The drug metformin is not recommended for people with
kidney disease. For this reason, some people think that metformin causes kidney disease. But new evidence
suggests that metformin might actually protect the kidneys.
For many people with type 2 diabetes , metformin is a very
effective drug. In everyone, the liver is a sort of "mother" organ. When blood
glucose (BG) levels go down, the liver releases some glucose into the blood to
make sure all the other organs get enough glucose energy to work properly.
When you eat and your BG levels start going up, the liver
is supposed to stop pushing all this glucose out into the bloodstream.
But for some reason, in people with type 2 diabetes, like
an oversolitous mother, the liver doesn't stop feeding the bloodstream after
meals. "Eat eat!" I can hear it say to a bloodstream already stuffed with
glucose. And this continued release of glucose into the bloodstream after
meals is one reason people with type 2 go high after me...
Metformin controls the insulin resistance of people who have type 2 diabetes so well that, if possible, all of us should be taking it. That's what Roderic Crist, M.D., told me at the annual convention of the American Society of Bariatric Physicians in Denver this weekend. Dr. Crist specializes in family medicine in Cape Girardeau, Missouri. “Not everybody can take every drug,” he added, when I followed up our conversation by calling him at his office after he returned home. “But most of the time people can take metformin if they take it carefully.” Doctors increasingly prescribe it not only for type 2 diabetes but also for insulin resistance, polycystic ovary syndrome, and non-alcoholic fatty liver disease. Roughly one-third of Dr. Crist’s patients have diabetes. Well over half, if not two-thirds of the people he sees are insulin resistant. “I treat insulin resistance with that drug even if they aren’t fully diabetic.” he says. “If th...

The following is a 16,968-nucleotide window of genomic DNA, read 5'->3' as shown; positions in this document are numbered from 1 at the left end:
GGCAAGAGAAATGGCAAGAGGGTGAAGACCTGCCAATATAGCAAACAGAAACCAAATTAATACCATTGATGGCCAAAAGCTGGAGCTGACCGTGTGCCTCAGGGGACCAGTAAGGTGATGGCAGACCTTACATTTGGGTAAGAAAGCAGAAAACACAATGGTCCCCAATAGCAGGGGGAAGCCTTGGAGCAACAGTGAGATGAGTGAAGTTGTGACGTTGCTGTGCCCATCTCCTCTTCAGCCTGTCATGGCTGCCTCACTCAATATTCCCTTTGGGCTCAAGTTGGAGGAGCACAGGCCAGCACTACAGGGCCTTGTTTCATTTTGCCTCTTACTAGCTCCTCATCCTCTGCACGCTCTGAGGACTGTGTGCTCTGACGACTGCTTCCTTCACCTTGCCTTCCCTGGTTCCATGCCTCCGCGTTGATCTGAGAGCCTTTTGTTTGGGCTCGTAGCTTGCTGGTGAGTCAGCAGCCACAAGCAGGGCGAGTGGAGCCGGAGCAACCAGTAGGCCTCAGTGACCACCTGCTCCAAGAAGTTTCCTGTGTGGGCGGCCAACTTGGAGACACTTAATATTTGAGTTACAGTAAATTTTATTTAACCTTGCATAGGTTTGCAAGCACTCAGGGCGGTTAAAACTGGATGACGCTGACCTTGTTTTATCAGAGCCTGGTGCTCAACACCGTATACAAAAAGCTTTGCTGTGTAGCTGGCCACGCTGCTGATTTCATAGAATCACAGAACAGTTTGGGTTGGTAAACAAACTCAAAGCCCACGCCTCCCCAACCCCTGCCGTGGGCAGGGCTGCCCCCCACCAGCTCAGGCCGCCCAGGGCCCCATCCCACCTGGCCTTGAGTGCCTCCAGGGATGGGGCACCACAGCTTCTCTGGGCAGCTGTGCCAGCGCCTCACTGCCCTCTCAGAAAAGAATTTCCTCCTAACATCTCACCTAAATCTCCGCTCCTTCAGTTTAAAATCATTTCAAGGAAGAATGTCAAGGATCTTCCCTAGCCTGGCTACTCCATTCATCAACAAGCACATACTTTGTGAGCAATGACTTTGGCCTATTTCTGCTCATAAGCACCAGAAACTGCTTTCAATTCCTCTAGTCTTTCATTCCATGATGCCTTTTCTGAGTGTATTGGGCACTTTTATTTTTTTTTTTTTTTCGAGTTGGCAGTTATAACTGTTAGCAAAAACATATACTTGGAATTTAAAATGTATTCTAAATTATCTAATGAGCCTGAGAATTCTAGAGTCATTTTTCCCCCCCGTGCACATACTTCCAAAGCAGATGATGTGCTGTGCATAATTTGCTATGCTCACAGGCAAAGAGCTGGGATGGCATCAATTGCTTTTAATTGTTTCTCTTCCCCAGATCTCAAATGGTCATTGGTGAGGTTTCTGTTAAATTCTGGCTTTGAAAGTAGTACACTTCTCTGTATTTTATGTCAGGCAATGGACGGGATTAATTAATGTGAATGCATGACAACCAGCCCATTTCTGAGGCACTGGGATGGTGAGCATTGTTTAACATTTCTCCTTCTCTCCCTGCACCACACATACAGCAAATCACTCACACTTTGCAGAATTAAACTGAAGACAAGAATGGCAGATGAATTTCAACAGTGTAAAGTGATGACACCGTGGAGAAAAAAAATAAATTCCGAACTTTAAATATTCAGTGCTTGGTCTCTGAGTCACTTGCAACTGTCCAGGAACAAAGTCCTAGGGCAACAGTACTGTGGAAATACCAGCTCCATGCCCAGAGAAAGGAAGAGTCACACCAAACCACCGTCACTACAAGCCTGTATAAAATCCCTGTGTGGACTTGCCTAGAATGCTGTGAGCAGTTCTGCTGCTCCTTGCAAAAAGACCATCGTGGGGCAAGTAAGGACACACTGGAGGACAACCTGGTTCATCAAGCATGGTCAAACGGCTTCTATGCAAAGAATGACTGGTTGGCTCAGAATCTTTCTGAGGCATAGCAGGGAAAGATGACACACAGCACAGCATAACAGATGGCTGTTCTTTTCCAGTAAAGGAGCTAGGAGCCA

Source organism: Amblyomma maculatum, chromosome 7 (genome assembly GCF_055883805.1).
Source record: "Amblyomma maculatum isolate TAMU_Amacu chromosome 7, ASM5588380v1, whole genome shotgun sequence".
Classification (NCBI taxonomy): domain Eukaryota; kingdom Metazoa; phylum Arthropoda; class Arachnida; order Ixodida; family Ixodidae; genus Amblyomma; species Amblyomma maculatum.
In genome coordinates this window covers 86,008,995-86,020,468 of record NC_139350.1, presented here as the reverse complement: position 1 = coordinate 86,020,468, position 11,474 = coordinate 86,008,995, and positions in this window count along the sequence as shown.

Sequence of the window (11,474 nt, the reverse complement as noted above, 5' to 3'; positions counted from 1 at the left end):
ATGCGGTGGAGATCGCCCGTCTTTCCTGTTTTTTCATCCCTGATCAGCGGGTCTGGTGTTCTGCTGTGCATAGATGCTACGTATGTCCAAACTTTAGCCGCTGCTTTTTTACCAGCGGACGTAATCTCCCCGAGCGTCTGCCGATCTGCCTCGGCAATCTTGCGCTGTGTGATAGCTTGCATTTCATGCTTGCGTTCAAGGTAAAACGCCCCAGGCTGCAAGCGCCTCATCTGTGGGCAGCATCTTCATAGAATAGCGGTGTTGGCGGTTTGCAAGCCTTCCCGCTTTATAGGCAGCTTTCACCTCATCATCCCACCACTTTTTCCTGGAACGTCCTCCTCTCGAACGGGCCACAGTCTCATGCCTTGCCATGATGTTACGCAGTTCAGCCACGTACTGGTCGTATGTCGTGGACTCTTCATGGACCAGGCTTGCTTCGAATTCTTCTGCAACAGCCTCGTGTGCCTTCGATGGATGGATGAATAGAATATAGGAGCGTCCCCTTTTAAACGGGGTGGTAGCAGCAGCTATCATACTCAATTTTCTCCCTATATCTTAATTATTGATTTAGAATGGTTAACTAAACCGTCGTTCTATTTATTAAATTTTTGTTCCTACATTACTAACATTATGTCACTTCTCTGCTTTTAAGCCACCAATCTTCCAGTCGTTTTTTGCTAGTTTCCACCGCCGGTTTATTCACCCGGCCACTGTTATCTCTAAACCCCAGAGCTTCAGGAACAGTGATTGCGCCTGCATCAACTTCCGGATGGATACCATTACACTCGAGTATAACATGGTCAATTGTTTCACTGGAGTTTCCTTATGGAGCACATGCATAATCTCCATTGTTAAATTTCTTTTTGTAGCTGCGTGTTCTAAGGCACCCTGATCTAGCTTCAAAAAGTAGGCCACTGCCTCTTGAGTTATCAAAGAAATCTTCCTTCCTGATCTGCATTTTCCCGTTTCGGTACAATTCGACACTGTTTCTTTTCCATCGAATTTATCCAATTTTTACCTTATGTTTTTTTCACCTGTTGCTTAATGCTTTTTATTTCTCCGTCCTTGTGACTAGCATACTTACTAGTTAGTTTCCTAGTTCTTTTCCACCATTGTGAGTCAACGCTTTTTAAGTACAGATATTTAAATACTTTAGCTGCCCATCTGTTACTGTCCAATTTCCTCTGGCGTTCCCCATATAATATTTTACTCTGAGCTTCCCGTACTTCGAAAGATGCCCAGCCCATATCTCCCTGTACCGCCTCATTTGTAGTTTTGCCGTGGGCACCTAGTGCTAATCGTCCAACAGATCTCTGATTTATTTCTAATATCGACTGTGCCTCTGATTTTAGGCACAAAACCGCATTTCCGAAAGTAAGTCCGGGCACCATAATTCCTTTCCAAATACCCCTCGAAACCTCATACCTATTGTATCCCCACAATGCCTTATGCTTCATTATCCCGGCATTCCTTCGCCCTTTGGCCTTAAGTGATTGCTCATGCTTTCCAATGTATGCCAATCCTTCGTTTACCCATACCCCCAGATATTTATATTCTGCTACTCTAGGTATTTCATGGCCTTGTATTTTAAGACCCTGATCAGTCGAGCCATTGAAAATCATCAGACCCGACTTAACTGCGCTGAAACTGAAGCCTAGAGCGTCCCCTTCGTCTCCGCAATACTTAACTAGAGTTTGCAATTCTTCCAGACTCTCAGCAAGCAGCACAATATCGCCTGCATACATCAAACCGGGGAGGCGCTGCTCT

When I was diagnosed in 1996 and my doctor suggested metformin, no one knew how it worked. I told him I was hesitant to take a drug when no one knew what it did. He agreed about the lack of knowledge but then said, “However, we do know what high blood glucose (BG) does, and it’s not a pretty picture.”
So I reluctantly decided to give the drug a try. And metformin, plus a drastic change in diet, did bring my BG levels down to close to normal ranges.
Not long after that, they discovered that metformin keeps the liver from dumping a lot of glucose into the bloodstream. And after that they decided it did so by increasing levels of a molecule called AMPK.
AMPK is known as the “energy sensor” of the cell. When your cellular energy levels are low, meaning you’re not producing a lot of ATP (known as the “energy currency” of the cell), you produce more AMPK. This hypothesis continued to be accepted as true.
But now, ne...
You should knowAnswers to your question are meant to provide general health information but should not replace medical advice you receive from a doctor. No answers should be viewed as a diagnosis or recommended treatment for a condition. Content posted by community members does not necessarily reflect the views of Remedy Health Media, which also reserves the right to remove material deemed inappropriate.